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'[AD]: Coming soon but probably not near you'
2006\08\30@122057 by Gus S Calabrese

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MadSciLab.com
http://www.MadSciLab.com

looking for associates to teach inventing
using video conferencing or DVDs.

Will have a check-out library of Mad Scientist parts
starting with:
High Power LEDs
OLED displays

^^^^^^^^^^^^^^^^^^^^^^^^^^^^^^
AGSC  Augustus Gustavius Salvatore Calabrese
4337 Raleigh Street
Denver, CO
720 222 1309     303 908 7716 cell
adding " spam2006 " bypasses my spam blocker.  Please place in the  
text or at the END of the subject line.
( i am hard to reach by phone )
All ideas, text, drawings and audio , that are originated by me,  and  
included with this signature text are to be deemed to be released to  
the public domain as of the date of this communication .  AGSC
^^^^^^^^^^^^^^^^^^^^^^^^^^^^^^^^


2006\08\30@130640 by Nate Duehr

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Gus S Calabrese wrote:
> http://MadSciLab.com
> http://www.MadSciLab.com
>
> looking for associates to teach inventing
> using video conferencing or DVDs.

Teach inventing?  Hmm...

I've always found that to be more of a mindset and personality than
something easily "teachable".  You teach basics, and inventor
personality types in the basics course just start inventing.

Nate

2006\08\30@133954 by William Chops Westfield

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>> looking for associates to teach inventing
>> using video conferencing or DVDs.
>>
Technology seems to have finally hit the mainstream, in the sense
that random people without particularly "engineering-like"
characteristics are starting to play with it as art, toys, etc.
See things like "Make Magazine", http://www.instructables.com,
and numerous other "alternative educational blogs" (for lack of
a better term.)

I don't know whether to be pleased or disgusted.  It is part of
the engineer personality (IMHO) that you should have a basic
UNDERSTANDING of a tool before using (or abusing) it, and a lot
of this is a rejection of that principle.  The same thing happened
with computers quite some time ago, and it's still hard to tell
whether it was a good thing overall (it was certainly PROFITABLE
for a lot of people!)

BillW

2006\08\30@150943 by Nate Duehr

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William Chops Westfield wrote:
>>> looking for associates to teach inventing
>>> using video conferencing or DVDs.
>>>
> Technology seems to have finally hit the mainstream, in the sense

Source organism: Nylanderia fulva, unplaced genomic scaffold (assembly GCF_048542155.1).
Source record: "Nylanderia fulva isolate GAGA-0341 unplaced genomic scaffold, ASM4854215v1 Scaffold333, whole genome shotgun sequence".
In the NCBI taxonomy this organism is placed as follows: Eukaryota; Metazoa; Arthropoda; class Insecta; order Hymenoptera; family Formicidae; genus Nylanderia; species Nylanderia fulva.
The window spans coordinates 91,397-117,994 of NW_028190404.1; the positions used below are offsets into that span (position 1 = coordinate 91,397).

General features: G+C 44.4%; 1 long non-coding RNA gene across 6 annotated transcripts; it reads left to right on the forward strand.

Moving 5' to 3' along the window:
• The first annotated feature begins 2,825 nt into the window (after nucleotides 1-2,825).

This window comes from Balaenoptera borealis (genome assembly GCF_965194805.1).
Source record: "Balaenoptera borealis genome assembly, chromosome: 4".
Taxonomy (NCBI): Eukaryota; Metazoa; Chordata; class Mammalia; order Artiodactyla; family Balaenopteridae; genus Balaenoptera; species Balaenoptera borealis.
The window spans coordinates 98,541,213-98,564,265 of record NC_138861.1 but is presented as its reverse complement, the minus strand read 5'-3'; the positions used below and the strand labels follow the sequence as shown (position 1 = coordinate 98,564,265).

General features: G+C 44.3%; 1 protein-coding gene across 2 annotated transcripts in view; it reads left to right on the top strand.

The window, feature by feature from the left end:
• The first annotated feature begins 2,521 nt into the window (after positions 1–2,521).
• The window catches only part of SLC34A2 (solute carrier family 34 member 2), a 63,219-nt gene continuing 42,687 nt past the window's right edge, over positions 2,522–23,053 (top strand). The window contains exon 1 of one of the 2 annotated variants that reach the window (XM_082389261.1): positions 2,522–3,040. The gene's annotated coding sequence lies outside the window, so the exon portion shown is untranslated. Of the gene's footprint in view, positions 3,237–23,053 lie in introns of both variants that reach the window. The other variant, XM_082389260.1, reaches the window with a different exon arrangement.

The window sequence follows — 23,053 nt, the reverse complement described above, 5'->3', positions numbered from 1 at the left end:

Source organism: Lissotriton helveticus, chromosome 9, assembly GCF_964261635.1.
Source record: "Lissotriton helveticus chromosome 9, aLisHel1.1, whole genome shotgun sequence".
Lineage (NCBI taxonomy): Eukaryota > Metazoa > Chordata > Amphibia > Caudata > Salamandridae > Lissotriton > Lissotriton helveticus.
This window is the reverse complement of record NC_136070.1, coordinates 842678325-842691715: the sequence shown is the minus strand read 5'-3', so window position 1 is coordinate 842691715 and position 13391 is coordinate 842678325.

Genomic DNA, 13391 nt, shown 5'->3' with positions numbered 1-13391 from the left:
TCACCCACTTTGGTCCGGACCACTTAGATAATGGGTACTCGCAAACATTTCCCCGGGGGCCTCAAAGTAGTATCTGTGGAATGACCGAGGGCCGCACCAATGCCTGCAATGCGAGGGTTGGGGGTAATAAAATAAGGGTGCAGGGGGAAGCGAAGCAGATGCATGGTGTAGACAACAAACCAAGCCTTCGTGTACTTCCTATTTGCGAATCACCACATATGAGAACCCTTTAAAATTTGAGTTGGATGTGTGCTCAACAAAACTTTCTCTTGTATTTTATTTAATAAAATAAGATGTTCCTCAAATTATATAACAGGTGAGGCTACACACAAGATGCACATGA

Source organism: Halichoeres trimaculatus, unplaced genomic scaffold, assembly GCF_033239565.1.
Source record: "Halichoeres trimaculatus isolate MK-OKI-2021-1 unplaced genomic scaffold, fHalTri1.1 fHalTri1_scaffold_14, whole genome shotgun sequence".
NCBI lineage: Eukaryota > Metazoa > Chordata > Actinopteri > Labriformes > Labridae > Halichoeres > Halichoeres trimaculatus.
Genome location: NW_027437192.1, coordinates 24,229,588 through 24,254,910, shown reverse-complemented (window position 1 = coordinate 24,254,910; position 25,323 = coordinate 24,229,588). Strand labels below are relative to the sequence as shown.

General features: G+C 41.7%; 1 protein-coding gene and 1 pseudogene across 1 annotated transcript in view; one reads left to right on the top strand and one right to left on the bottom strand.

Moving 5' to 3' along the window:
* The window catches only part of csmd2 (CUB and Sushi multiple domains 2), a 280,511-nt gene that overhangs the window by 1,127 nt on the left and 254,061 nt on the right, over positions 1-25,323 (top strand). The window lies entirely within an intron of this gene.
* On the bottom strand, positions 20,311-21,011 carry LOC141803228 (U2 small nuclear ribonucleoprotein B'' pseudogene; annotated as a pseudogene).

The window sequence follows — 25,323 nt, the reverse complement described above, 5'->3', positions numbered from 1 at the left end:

> that random people without particularly "engineering-like"
> characteristics are starting to play with it as art, toys, etc.
> See things like "Make Magazine", http://www.instructables.com,
> and numerous other "alternative educational blogs" (for lack of
> a better term.)

Actually I'd say this is a RESURGENCE of people tinkering.  In the U.S.
in the 20s and 30s (so I hear, I wasn't alive then), and even for a
while after WWII, lots of backyard "inventors" and others tinkered with
various things.  It used to be much more a part of the American
psyche/mental landscape than it is today.

> I don't know whether to be pleased or disgusted.  It is part of
> the engineer personality (IMHO) that you should have a basic
> UNDERSTANDING of a tool before using (or abusing) it, and a lot
> of this is a rejection of that principle.  The same thing happened
> with computers quite some time ago, and it's still hard to tell
> whether it was a good thing overall (it was certainly PROFITABLE
> for a lot of people!)

I think this is a GOOD thing -- a lot of total junk will come out of it,
but having more people PLAYING with things and really understanding how
they work (after much hard-won experience via experimentation) is
exactly what the U.S. needs to bring up knowledge levels right now.

So many people are blissfully unaware of how anything they use in
day-to-day life actually WORKS, I can't see a general tendency toward
wanting to tinker with things as being bad.

There's no harm done in not knowing what you're doing if you aren't
producing a product for market.  As long as the writers are clearly
labeling their missives as "for hobby use only", or "made by a hobbiest"
there's really no downside to it.

People really SHOULD tinker and understand the world (and things they
bought but have no idea how to operate or use properly -- computers
being my pet peeve).

Will they do dumb things?  Sure.  Will they learn from their mistakes?
Hopefully.  But it's a guarantee that you CAN NOT LEARN without making
mistakes.  Teaching is all about limiting the consequences of the
mistakes for students.  Ask any flight instructor.  :-)

Nate

2006\08\31@030408 by Alan B. Pearce

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>Teaching is all about limiting the consequences of the
>mistakes for students.  Ask any flight instructor.  :-)


Oh, you mean like this ;)))
http://news.bbc.co.uk/1/hi/england/oxfordshire/5298980.stm

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